The truth is that you don’t have to be a parent to be able to provide support to new a mum. It’s a common misunderstanding that helping out new parents can only mean placing the entire responsibility of the baby onto yourself for a while – no, this isn’t the case. I only realised that there are other ways to assist once I became a mum myself – no amount of babysitting nieces and nephews could have prepared me for parenthood, I tell you! (New dads need support too, but this post will focus on what one can do for mums).
So if you’ve got friends, relatives or even a neighbour who’d just become a new parent, and you’d like to offer your help – whether it’s because you already know first-hand how tough it is, or you’d like to prepare for when you do become a parent, or you just can’t help yourself to stand by and do nothing (good on you!), here are a few things you can do to help in the first few months.
#1 Food & Snacks
There is no such thing as a well-fed new mum. We are hungry. All. The. Time. But we just don’t have 60 seconds to make a cup of tea or coffee. Pop by and bring over something small or light. A sandwich with a packet of chips would be perfect too. Just to be able to eat some kind of food during the day is a luxury for most mums.
#2 Adult Conversation, No Baby Talk
Ask how we are, and don’t make the entire conversation only about the baby (“Does he sleep? For how long? What time does he feed?” Etc… quite unnecessary). We want conversations that remind us that we are still a part of our society. Talk lifestyle, politics, entertainment or fashion… We want to be kept in the loop.
#3 Handy Around the House
Are there dishes in the sink? Of course, there is. Don’t feel shy to wash them. Clean or tidy up something around the house that visibly needs tidying. Our hands are always full with baby, and we just don’t get the chance to tuck away the loose ends or wash that cereal bowl from yesterday.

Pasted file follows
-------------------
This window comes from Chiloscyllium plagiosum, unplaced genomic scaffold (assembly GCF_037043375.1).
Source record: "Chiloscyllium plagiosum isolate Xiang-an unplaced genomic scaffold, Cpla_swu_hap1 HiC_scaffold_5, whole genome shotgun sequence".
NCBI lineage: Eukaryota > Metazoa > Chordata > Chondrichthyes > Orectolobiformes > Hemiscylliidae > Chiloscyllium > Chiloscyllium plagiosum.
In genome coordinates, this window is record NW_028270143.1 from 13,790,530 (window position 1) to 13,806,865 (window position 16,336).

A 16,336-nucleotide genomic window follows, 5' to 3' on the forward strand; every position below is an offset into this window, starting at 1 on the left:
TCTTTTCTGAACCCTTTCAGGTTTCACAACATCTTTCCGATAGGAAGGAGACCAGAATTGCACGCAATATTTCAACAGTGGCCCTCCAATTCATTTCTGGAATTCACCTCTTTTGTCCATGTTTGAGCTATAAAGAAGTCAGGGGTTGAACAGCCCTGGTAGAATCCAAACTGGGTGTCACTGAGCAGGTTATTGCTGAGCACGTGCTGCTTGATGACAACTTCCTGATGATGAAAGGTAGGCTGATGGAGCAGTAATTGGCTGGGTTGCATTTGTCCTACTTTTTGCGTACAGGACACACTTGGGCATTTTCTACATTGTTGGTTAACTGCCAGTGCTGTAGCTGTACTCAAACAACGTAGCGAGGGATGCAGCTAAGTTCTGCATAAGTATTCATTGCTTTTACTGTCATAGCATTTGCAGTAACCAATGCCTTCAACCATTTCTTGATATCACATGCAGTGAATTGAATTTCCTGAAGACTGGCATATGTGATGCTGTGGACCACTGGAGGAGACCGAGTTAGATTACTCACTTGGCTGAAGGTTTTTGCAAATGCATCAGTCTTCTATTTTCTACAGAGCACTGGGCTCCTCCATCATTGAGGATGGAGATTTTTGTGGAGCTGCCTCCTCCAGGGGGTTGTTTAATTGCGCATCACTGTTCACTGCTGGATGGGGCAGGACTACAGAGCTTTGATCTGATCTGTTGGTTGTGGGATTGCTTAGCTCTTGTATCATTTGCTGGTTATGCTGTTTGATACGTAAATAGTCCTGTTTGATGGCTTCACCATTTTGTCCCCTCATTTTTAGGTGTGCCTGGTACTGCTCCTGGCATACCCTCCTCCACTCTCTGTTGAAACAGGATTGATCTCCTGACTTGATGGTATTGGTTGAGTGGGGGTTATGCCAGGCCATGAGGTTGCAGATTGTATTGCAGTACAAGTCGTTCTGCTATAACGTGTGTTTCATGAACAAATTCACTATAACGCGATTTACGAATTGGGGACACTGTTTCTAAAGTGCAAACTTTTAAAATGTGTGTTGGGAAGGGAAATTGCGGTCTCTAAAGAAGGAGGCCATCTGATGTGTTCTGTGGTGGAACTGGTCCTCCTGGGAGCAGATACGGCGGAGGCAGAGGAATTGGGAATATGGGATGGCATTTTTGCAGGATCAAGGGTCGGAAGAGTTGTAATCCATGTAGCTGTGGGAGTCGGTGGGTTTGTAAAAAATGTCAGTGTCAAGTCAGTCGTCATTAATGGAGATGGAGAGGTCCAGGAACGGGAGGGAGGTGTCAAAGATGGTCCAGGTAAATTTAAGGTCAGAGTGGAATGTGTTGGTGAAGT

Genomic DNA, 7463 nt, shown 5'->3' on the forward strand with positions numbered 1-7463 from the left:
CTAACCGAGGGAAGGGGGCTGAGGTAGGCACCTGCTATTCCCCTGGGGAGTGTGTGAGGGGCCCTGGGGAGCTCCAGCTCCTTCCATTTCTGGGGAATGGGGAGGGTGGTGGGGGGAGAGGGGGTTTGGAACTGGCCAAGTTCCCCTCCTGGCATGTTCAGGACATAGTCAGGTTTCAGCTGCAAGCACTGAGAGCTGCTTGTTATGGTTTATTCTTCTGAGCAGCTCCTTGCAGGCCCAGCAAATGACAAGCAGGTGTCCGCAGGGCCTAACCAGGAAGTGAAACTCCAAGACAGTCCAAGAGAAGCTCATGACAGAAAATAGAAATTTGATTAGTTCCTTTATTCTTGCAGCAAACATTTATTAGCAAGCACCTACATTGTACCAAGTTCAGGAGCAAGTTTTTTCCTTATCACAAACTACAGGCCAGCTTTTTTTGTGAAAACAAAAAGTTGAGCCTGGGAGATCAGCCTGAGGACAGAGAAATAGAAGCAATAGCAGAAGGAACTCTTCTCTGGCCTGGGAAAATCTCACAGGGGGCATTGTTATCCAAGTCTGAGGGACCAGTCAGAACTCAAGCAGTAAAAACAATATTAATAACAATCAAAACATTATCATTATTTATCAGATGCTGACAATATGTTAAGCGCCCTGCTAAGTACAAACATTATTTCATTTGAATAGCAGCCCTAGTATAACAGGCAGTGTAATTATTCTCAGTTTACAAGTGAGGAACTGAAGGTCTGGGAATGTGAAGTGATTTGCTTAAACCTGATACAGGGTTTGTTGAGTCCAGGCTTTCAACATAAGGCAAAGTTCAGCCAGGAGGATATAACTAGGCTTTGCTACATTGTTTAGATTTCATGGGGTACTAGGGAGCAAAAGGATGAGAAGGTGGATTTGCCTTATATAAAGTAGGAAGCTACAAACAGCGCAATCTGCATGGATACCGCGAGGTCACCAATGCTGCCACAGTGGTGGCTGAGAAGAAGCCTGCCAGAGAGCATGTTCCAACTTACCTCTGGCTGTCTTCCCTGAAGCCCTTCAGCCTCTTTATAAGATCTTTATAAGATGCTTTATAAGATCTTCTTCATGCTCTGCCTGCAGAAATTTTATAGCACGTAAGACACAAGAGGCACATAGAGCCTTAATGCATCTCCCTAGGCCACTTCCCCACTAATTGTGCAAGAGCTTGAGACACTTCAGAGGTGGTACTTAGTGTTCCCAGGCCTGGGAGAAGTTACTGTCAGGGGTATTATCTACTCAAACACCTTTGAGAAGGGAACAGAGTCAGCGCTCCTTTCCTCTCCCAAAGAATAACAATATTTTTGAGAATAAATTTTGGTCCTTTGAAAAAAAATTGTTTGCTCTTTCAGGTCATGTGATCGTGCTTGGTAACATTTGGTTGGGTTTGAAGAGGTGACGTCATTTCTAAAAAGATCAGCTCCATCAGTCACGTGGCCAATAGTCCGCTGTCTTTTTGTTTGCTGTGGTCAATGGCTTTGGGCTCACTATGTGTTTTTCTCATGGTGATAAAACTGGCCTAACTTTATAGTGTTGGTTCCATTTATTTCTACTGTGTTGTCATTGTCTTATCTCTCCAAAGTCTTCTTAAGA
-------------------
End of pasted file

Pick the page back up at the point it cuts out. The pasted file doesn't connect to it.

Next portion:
#4 10-Minute Check-Up
Your visit doesn’t have to be long. A quick 10-minute catch-up can mean so much. And, truth be told, it can be uncomfortable for us to have guests that stay for extra long periods of time, while the baby is competing for our attention. So 10 minutes is certainly sufficient.
#5 Extra Set of Eyes
Staying for longer than 10 minutes? Baby asleep? You can watch over the baby for a few minutes while we finish up our half-eaten breakfast, get a quick shower, or simply change out of PJs. And if you’re comfortable to babysit, let us have a quick power nap while you watch over the baby (mums with bottle-fed babies would hardly say no if you’d like to do the feeding while we take a break and actually breathe).
#6 Tone Down the Criticism
We’re learning and getting the hang of things. If you don’t like what you see, it’s alright. The last thing we need is criticism that we can do without. “Is that how you burp your baby? I’ve heard it’s more effective if you do it like this“, “Your baby still looks hungry. I think you should feed him more“, “You gave your baby the bottle too early. That’s why you can’t breastfeed now.” How is this a nice thing to say? It isn’t. So you shouldn’t.
Another thing I’ve noticed that people do is, instead of criticising the mum to her face, they talk directly to the baby, saying how ‘bad’ mummy and daddy are for doing such and such. This is low, guys. Just stop.
#7 Respect Our Choices
New mum or not, all mothers have a motherly instinct. Try and be a positive force that encourages us to believe in ourselves and make choices on what feels best for us and our baby. All mothers will get this right. And if we don’t, we learn. Dismissing our situation as something “everyone goes through” or “all babies do that” or something that “just won’t work”, is hurtful. There are diplomatic ways of advising and suggesting alternatives that you can opt for.
Do remember: Only the parents of the child will know entirely what they’re going through, which will lead them to make certain parenting choices (that others don’t need to love!).
While we may not have the time to talk for hours on end anymore, you can still send an SMS or WhatsApp to say, “Hey we’re thinking of you and hope you’re doing alright.” It sounds like something small, but in the middle of the madness, this small thought has a big impact. Touch base when you can. It can mean more than you know (but please don’t be offended if we don’t have the chance to respond. If we have a moment to, we definitely will).
I hope this offers some direction if you’re wondering how to be of help or a support to a new mum. And if you’re a mum too, which small act others did that helped you when you were busy in the first few months? Do share, I’d love to know!